We looked at a stirrup pump back in February, here, that example was incomplete and missing its hose. Since writing that post I have come across another, more complete example, for the princely sum of £5:imageThe most obvious difference between this and the earlier example, is this pump still has the hose with it. This hose is made of rubber, wrapped in reinforcing tape and painted black:imageIt measures thirty feet long and when not in use is coiled up and fastened to the pump. The nozzle on the end does not match the pictures in the Firewatcher’s handbook and may be a later replacement, it is secured in place with a jubilee clip:imageThe hose, when coiled up, is secured with a webbing tab, secured with a metal pin and with a plastic quick release tab. This is nicely marked with a crown and the letters GR:imageThe Royal cypher is repeated on the brass collar part of the pump, albeit faintly:imageA massive move was made to produce enough pumps before the war, but 1940 there were only 86,000 distributed which was viewed by the authorities as woefully inadequate. Here women welder’s work to make the handles for stirrup pumps:imageStirrup pumps appear regularly in press photos showing the work of the Civil Defence services:imageDespite its simplicity, the stirrup pump could be invaluable and St Paul’s Cathedral was saved from destruction using the simple stirrup pump:

When a fire broke out in the cathedral’s library aisle, there was no mains water to fight it — the blaze was eventually suppressed with ­stirrup pumps, buckets and sand.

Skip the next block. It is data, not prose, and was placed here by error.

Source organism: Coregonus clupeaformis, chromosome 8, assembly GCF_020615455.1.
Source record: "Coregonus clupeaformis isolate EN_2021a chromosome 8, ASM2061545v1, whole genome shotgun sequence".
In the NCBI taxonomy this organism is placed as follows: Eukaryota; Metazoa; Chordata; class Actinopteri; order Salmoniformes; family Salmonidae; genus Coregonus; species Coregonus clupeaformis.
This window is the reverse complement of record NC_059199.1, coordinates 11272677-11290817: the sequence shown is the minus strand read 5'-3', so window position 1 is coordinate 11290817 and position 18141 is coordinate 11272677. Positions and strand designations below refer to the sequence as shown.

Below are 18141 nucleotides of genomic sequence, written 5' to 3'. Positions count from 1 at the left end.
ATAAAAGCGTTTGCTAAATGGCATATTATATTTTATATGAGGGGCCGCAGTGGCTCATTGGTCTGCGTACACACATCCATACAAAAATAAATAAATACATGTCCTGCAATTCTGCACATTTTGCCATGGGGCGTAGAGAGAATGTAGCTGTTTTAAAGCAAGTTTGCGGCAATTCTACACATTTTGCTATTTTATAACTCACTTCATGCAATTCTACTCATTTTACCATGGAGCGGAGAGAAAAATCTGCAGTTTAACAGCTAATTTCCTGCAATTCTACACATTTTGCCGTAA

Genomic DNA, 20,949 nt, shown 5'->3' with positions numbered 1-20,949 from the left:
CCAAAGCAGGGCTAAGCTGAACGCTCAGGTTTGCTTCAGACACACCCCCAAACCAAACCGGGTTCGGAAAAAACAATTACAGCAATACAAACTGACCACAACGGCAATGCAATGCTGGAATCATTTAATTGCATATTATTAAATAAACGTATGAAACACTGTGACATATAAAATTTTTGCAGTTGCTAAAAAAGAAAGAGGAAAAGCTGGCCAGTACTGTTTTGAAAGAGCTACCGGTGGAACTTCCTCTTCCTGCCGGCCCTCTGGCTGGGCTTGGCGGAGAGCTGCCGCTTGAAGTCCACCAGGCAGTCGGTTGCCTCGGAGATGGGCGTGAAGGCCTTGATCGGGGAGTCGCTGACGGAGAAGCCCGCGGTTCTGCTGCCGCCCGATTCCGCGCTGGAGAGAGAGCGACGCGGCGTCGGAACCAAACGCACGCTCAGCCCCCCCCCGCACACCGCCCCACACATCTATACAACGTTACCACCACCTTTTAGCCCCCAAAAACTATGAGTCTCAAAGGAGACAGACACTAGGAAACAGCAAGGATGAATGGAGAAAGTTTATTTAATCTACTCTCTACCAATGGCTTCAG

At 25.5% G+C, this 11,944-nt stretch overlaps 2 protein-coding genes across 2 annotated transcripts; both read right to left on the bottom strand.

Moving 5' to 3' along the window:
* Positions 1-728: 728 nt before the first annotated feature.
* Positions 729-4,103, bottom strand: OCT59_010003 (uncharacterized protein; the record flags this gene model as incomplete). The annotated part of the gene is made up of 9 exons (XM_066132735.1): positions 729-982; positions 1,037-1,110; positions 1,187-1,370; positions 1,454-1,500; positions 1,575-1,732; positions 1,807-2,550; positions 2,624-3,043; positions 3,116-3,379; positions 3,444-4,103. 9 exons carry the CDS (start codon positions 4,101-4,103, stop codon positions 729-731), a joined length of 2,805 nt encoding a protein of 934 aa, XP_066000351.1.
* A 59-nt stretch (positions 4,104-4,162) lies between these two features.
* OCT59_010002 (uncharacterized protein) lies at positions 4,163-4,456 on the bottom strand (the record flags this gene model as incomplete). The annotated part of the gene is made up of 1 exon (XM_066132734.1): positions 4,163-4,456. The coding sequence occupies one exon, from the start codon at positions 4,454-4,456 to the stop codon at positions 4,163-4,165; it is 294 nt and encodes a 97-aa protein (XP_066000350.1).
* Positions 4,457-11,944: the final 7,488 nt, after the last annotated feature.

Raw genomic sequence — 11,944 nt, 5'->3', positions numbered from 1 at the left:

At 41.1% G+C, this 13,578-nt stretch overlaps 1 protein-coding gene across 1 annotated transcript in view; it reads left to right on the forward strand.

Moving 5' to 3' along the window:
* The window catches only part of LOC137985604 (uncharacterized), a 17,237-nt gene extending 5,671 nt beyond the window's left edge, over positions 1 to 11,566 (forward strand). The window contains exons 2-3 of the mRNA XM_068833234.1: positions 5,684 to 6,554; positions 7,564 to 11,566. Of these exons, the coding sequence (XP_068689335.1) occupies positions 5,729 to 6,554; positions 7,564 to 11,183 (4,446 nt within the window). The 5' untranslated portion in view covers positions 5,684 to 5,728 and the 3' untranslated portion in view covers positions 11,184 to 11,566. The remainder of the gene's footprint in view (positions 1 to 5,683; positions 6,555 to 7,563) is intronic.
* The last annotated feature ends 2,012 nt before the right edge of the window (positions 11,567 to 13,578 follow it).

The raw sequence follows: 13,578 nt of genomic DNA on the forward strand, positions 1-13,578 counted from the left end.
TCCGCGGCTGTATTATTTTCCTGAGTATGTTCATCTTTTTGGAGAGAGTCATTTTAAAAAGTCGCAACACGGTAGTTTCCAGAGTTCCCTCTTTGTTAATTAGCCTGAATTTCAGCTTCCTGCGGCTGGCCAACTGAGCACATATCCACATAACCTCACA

Then, soon after 6.30pm, an incendiary bomb — one of 29 to fall on and around St Paul’s that night — pierced the lead roof of the dome and lodged in its timbers.

Molten lead began to drip into the nave below. The aged wood of the choir stalls and organ screen, carved by the great sculptor Grinling Gibbons, was at mortal risk, while smoke from the blazing buildings surrounding the cathedral enveloped it. Two teams of specialist fire watchers recruited from the Royal Institute of British Architects — and hand-picked because they had heads for heights — were ­crawling along the wooden beams with hand pumps to reach the ­blazing section. But suddenly the incendiary bomb, having burnt through the wood, fell far, far to the nave below, where it was easily put out. Though almost every building around St Paul’s ­perished, the cathedral survived.

This pump was filthy when I bought it and has been carefully washed with hot soapy water. It is far from perfect, but for the price was a fantastic find and it is different from my earlier example.